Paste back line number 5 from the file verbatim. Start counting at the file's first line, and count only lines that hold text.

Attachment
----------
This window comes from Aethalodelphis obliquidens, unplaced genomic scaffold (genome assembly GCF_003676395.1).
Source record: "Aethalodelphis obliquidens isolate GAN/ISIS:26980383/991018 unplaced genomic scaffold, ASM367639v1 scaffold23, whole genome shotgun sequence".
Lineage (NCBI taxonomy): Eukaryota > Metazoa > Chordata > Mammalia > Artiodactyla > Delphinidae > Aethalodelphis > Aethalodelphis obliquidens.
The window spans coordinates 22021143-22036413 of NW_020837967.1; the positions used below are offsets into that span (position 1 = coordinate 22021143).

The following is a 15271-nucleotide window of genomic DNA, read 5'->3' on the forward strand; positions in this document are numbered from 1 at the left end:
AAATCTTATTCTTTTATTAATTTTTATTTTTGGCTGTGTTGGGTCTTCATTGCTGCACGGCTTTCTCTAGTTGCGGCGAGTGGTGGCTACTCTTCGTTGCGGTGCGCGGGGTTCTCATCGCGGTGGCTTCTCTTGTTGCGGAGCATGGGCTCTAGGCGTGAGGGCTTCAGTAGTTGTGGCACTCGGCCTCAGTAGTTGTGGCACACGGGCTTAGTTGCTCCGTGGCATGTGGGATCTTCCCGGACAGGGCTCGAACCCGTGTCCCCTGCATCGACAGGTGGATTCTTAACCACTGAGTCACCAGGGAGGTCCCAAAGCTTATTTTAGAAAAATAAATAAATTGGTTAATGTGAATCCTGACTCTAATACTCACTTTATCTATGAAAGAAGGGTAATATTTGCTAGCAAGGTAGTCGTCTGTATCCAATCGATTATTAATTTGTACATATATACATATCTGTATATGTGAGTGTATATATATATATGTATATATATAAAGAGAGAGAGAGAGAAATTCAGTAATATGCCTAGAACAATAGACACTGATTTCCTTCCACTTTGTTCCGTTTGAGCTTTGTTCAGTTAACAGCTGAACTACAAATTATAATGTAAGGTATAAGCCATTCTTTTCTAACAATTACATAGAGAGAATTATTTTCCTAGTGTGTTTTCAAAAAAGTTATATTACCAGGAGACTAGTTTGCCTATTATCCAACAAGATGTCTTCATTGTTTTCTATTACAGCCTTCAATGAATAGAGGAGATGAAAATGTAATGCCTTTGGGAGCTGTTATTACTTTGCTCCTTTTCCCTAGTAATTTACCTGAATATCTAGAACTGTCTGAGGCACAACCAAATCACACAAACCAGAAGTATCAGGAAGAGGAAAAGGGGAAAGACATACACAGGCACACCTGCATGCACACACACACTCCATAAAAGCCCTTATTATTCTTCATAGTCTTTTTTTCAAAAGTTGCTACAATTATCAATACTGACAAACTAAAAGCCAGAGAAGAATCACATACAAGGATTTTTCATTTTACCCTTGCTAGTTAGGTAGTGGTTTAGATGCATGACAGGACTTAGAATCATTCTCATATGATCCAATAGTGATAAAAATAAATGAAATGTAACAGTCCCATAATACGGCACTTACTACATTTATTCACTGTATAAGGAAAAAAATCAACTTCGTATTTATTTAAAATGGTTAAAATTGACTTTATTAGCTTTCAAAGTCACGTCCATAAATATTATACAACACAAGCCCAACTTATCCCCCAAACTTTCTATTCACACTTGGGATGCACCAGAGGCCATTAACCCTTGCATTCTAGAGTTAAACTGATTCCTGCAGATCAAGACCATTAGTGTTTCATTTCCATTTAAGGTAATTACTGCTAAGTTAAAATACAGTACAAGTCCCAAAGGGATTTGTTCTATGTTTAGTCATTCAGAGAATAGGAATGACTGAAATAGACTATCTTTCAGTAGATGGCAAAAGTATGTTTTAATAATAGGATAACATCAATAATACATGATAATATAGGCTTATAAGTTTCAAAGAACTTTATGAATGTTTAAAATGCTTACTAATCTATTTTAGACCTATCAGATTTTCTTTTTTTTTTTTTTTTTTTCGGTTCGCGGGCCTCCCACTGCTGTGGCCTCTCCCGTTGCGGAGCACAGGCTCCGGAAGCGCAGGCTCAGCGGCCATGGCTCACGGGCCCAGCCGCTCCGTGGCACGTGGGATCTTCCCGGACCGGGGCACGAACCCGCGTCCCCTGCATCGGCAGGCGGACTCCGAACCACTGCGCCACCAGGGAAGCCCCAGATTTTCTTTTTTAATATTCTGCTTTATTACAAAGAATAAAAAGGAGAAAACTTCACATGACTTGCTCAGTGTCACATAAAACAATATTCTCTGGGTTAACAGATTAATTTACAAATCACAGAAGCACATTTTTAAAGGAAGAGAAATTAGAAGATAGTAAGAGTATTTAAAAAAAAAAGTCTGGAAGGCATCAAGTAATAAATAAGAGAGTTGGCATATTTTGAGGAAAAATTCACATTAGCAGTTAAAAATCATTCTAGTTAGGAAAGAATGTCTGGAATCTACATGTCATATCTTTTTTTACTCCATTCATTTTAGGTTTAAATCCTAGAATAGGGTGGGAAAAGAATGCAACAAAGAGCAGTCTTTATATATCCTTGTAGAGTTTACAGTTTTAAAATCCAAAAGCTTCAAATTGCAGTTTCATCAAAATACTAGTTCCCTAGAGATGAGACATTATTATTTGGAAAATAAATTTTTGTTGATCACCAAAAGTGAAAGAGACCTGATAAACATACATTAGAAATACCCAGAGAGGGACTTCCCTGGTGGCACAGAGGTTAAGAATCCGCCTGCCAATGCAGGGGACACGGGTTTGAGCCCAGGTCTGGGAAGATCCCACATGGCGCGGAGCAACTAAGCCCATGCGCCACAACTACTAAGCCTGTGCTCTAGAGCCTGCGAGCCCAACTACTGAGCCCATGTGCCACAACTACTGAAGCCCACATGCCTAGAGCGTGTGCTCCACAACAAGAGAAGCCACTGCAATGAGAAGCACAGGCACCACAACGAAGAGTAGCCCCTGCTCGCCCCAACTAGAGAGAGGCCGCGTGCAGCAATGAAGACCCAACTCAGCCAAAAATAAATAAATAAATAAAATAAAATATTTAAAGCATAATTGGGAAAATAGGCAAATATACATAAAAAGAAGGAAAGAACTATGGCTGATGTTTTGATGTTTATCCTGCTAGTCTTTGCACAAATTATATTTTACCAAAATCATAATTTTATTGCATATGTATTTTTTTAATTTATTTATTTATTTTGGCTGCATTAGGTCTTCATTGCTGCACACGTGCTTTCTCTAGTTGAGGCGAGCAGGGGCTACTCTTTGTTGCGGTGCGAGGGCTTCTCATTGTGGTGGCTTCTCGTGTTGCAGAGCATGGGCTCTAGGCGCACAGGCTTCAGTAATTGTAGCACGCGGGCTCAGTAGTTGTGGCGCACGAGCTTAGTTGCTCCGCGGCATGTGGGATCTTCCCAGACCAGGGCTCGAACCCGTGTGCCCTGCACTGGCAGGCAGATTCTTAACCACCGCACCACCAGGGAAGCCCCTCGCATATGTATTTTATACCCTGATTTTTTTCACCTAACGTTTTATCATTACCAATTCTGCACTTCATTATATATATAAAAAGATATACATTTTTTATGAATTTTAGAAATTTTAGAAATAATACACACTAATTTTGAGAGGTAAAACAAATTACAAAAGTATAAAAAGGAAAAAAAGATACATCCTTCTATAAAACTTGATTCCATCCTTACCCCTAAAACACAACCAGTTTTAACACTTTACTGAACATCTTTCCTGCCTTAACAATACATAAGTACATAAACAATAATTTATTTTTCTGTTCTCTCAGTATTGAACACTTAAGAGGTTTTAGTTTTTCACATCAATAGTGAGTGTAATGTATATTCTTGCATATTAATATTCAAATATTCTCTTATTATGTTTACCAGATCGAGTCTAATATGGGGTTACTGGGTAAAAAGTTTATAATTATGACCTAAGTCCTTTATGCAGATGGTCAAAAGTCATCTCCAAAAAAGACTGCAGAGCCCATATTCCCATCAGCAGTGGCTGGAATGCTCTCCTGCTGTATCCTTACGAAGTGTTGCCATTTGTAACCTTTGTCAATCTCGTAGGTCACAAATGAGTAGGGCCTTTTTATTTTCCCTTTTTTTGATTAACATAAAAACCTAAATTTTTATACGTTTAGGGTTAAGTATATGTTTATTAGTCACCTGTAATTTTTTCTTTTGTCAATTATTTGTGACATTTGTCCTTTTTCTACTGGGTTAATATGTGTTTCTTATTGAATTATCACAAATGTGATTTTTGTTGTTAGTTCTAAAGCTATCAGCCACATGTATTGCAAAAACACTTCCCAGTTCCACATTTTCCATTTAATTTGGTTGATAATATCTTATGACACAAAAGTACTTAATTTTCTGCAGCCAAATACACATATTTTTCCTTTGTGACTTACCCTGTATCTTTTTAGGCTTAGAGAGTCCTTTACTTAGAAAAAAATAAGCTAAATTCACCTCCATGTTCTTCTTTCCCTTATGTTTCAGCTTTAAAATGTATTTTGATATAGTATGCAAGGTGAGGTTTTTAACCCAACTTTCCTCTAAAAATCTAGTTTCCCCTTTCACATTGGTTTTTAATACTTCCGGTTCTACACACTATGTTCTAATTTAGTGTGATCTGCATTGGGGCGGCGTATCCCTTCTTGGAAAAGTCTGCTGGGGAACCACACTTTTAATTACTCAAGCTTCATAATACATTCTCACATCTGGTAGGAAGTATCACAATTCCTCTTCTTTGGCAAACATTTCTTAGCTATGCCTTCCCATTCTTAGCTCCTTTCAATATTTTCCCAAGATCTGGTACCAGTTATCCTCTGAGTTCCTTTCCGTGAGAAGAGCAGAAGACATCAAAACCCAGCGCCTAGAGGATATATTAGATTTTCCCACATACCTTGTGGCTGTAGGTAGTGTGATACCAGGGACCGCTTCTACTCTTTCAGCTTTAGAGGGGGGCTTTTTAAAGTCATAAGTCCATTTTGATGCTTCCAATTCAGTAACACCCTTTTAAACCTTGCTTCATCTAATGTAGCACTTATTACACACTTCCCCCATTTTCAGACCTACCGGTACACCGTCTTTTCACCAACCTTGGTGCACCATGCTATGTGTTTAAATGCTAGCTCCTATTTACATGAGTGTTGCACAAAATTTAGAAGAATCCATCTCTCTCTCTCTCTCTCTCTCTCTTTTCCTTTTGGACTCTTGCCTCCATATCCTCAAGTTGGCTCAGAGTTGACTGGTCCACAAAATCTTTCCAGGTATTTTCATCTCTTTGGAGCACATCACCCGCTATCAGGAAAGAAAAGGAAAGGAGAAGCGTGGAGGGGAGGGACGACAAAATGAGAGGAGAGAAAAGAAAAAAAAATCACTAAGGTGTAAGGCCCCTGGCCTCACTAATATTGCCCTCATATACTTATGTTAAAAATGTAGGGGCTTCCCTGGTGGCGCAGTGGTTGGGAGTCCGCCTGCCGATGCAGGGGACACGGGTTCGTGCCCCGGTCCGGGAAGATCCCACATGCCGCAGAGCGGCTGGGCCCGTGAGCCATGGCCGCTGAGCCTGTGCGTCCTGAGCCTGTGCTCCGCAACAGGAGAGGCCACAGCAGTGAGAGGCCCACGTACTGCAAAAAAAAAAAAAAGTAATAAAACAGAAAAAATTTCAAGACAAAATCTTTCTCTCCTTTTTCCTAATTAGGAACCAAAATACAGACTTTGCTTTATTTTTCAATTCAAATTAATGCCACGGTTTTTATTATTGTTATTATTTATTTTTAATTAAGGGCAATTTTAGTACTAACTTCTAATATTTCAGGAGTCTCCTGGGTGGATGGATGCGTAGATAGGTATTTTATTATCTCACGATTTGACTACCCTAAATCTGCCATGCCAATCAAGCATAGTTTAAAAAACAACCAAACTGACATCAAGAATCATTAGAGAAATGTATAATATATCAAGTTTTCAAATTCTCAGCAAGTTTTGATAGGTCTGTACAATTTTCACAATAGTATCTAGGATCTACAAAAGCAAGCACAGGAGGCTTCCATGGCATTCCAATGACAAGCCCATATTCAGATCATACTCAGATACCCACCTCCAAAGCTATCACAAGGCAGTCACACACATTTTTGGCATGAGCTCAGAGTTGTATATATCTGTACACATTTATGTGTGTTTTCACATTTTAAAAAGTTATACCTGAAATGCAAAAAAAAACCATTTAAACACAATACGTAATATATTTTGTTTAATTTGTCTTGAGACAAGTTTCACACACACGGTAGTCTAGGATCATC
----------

The following is a 15271-nucleotide window of genomic DNA, read 5'->3' on the forward strand; positions in this document are numbered from 1 at the left end: